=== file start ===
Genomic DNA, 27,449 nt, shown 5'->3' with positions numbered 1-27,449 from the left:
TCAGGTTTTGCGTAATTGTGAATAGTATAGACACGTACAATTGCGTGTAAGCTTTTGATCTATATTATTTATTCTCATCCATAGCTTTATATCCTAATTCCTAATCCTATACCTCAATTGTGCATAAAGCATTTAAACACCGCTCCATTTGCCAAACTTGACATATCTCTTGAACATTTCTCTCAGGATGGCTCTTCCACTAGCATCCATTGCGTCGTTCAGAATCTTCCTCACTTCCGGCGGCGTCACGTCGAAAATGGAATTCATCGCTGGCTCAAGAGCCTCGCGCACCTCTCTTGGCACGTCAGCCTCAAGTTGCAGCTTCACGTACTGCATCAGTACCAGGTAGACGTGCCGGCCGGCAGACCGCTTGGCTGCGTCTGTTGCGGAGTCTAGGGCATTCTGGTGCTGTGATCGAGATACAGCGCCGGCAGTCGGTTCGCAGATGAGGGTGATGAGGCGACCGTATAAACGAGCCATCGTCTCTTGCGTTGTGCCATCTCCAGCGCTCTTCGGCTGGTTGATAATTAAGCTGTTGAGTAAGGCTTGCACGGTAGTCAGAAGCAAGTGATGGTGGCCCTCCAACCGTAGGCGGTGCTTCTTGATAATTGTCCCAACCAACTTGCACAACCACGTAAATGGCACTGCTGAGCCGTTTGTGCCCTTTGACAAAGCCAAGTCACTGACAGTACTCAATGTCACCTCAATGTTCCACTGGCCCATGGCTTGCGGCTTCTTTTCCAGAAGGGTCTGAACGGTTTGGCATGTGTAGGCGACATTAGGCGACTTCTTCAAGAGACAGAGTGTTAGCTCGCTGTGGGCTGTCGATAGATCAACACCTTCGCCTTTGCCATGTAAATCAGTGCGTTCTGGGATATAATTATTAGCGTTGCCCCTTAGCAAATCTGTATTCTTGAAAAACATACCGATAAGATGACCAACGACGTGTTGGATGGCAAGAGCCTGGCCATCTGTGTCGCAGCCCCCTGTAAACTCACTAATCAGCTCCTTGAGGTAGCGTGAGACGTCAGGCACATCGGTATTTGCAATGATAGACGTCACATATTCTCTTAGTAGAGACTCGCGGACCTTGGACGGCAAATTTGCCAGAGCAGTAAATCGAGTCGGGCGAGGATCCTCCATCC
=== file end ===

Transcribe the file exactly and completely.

Genomic DNA, 27,449 nt, shown 5'->3' with positions numbered 1-27,449 from the left:
TCAGGTTTTGCGTAATTGTGAATAGTATAGACACGTACAATTGCGTGTAAGCTTTTGATCTATATTATTTATTCTCATCCATAGCTTTATATCCTAATTCCTAATCCTATACCTCAATTGTGCATAAAGCATTTAAACACCGCTCCATTTGCCAAACTTGACATATCTCTTGAACATTTCTCTCAGGATGGCTCTTCCACTAGCATCCATTGCGTCGTTCAGAATCTTCCTCACTTCCGGCGGCGTCACGTCGAAAATGGAATTCATCGCTGGCTCAAGAGCCTCGCGCACCTCTCTTGGCACGTCAGCCTCAAGTTGCAGCTTCACGTACTGCATCAGTACCAGGTAGACGTGCCGGCCGGCAGACCGCTTGGCTGCGTCTGTTGCGGAGTCTAGGGCATTCTGGTGCTGTGATCGAGATACAGCGCCGGCAGTCGGTTCGCAGATGAGGGTGATGAGGCGACCGTATAAACGAGCCATCGTCTCTTGCGTTGTGCCATCTCCAGCGCTCTTCGGCTGGTTGATAATTAAGCTGTTGAGTAAGGCTTGCACGGTAGTCAGAAGCAAGTGATGGTGGCCCTCCAACCGTAGGCGGTGCTTCTTGATAATTGTCCCAACCAACTTGCACAACCACGTAAATGGCACTGCTGAGCCGTTTGTGCCCTTTGACAAAGCCAAGTCACTGACAGTACTCAATGTCACCTCAATGTTCCACTGGCCCATGGCTTGCGGCTTCTTTTCCAGAAGGGTCTGAACGGTTTGGCATGTGTAGGCGACATTAGGCGACTTCTTCAAGAGACAGAGTGTTAGCTCGCTGTGGGCTGTCGATAGATCAACACCTTCGCCTTTGCCATGTAAATCAGTGCGTTCTGGGATATAATTATTAGCGTTGCCCCTTAGCAAATCTGTATTCTTGAAAAACATACCGATAAGATGACCAACGACGTGTTGGATGGCAAGAGCCTGGCCATCTGTGTCGCAGCCCCCTGTAAACTCACTAATCAGCTCCTTGAGGTAGCGTGAGACGTCAGGCACATCGGTATTTGCAATGATAGACGTCACATATTCTCTTAGTAGAGACTCGCGGACCTTGGACGGCAAATTTGCCAGAGCAGTAAATCGAGTCGGGCGAGGATCCTCCATCC